10 Killer Content Ideas For Law Firms

February 14, 2019

By Jonny

Legal practices want more enquiries for less cost and a greater return on sales and marketing spend.

Content marketing represents the promotional part of your marketing mix and helps you build relationships, provide value and ultimately convert people looking for your services into paying clients.

What can content do for you?

  • Provide Value – build trust with potential clients looking to educate themselves
  • Build Traffic – Great content means more website visitors and a higher chance of enquiries.
  • Build Relationships – Trust is important in the legal industry. By providing value and getting to know your customers, you can build lasting relationships.
  • Generate Enquiries – Strong content can be the starting point on a journey to a paying client.
  • SEO for solicitors – Great content goes hand in hand with a an SEO strategy.
  • Data – Finding out what interests potential customers and serving them the right message at the right time is vital.

1. Numbered Lists

Use lists. And not just any old lists; numbered lists. A numbered lists gives us a clear indication of when the content starts, ends and how much time we can expect to digest it.

Once created, the content is also ideal for social media promotion, as numbers are eye catching and list headlines are intriguing.

Take any of your services and create a blog post that gives potential clients valuable information and demonstrates your expertise in a nice, numbered list.

2. The Checklist

Much like the list, us humans love a good checklist.

The difference is that while the list gives you things to consider, the checklist is actionable.

Where to go, what to do, what to know before a court case.

Give potential clients a checklist that they can easily store and use before starting any legal process. Think about the things they need to remember and what they might need to do before and afterwards.

3. Numbers & Statistics

Numbers are eye-catching. They provide talking points and are great for social media content where time is at a premium. People share numbers and stats, which gives you more visibility.

You own the stats. How many specific enquiries about a certain subject have you had this year? How many successful cases? What’s the average cost of conveyancing or house prices in your town or city?

Give potential clients a checklist that they can easily store and use before starting any legal process. Think about the things they need to remember and what they might need to do before and afterwards.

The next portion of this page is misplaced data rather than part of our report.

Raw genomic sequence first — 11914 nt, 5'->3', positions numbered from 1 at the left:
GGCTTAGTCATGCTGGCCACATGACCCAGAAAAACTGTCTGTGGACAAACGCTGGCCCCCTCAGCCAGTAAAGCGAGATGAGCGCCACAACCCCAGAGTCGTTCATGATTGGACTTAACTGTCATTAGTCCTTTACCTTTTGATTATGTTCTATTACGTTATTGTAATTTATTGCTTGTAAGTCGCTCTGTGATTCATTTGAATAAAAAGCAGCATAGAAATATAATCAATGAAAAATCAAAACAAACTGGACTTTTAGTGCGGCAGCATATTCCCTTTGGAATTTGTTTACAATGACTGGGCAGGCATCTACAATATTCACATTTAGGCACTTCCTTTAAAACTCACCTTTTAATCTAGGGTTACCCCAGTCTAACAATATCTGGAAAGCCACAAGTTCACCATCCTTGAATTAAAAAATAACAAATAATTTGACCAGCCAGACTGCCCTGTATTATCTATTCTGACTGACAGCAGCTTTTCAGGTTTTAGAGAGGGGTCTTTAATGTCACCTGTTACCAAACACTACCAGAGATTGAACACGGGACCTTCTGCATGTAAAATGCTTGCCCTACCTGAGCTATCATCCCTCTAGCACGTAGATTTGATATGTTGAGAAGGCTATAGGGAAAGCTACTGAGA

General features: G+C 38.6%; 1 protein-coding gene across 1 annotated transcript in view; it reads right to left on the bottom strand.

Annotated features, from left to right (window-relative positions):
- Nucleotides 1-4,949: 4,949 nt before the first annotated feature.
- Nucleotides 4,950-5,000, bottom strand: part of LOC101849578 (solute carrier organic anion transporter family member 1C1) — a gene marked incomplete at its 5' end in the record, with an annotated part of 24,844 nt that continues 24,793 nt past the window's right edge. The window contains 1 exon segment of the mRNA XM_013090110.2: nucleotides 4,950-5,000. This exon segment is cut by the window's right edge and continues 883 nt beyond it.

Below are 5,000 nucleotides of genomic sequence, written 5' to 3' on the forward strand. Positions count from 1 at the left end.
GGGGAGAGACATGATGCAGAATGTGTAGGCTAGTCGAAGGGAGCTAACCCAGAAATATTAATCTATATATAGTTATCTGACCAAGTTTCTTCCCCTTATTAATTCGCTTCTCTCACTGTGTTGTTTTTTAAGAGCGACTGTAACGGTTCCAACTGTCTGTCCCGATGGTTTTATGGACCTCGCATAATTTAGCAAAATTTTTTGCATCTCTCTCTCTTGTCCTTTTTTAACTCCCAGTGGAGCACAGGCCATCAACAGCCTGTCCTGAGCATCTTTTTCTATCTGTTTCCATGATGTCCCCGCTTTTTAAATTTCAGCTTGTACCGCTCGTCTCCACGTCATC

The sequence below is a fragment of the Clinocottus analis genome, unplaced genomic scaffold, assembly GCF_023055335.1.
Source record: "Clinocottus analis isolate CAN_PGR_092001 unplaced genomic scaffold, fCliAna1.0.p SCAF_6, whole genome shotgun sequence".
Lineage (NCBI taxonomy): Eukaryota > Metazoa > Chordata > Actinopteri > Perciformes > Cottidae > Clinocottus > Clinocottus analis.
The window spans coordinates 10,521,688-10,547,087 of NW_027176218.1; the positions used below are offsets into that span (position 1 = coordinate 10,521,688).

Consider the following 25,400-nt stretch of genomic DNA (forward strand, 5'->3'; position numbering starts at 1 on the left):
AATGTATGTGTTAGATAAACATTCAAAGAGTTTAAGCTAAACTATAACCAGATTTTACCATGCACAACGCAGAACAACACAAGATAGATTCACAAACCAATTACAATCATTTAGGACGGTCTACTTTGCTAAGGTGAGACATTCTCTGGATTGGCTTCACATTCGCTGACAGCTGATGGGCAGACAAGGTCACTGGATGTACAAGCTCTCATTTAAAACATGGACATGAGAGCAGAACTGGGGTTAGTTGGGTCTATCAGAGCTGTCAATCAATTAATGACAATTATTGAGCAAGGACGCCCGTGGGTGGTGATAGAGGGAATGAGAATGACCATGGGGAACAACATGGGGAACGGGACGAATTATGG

4. The Series

Lists, guides and educational content can be split up into a series of blogs or emails and are a great way to keep website visitors interested and engaged.

New episodes in the series can link back to previous content giving more pages visibility and providing more depth to visitors.

5. Choose Your Words

Your blog or content headlines can use certain words in the headline and opening paragraph to evoke emotions in the reader; fear of loss, urgency, intrigue, education.

6. Answer Questions

“How to…”, “What is?” every day your potential clients are asking Google questions. Your website could be the answer to their questions and the start of a profitable relationship.

7. Case Studies

A great way to showcase your work and provide a subtle example of how you can help potential clients. While many legal services are sensitive, there are few things more effective than a customer case study when it comes to persuading potential clients.

8. Breaking News

Why not syndicate news stories relevant to your audience and give them a local slant in terms of what it means from a legal point of view. Add quotes in from your expert staff members.

9. FAQs

During meetings or consultations with clients, what is the most commonly asked question?

Not only could you create a blog about these, you could create entire sections on your website for each service. It may even help cut the time it takes advisers or solicitors to speak to clients.

10. IAQs

We’ve all heard of FAQs, but what about IAQs (infrequently asked questions)? These are the questions that clients never seem to ask you, but you really think they should i.e. you always have to tell them because they never ask.

This could be a “What if…” or a worst case scenario they need to be aware of.

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